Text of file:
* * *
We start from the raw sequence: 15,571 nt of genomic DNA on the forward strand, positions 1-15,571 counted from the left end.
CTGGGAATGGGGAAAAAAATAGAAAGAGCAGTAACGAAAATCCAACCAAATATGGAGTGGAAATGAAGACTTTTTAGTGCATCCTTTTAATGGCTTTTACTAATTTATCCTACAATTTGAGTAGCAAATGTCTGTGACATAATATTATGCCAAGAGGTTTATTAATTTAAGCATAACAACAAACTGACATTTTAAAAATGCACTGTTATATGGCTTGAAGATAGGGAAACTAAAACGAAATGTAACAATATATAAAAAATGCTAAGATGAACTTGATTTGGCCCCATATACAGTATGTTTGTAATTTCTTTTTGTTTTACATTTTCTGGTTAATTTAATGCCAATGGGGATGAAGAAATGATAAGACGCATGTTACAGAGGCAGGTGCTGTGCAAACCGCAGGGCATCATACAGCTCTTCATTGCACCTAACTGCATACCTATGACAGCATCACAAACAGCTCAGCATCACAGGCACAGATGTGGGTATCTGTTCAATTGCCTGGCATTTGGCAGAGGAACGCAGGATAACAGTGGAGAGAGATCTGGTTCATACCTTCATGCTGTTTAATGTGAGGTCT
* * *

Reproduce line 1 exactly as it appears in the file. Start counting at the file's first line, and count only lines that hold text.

We start from the raw sequence: 15,571 nt of genomic DNA on the forward strand, positions 1-15,571 counted from the left end.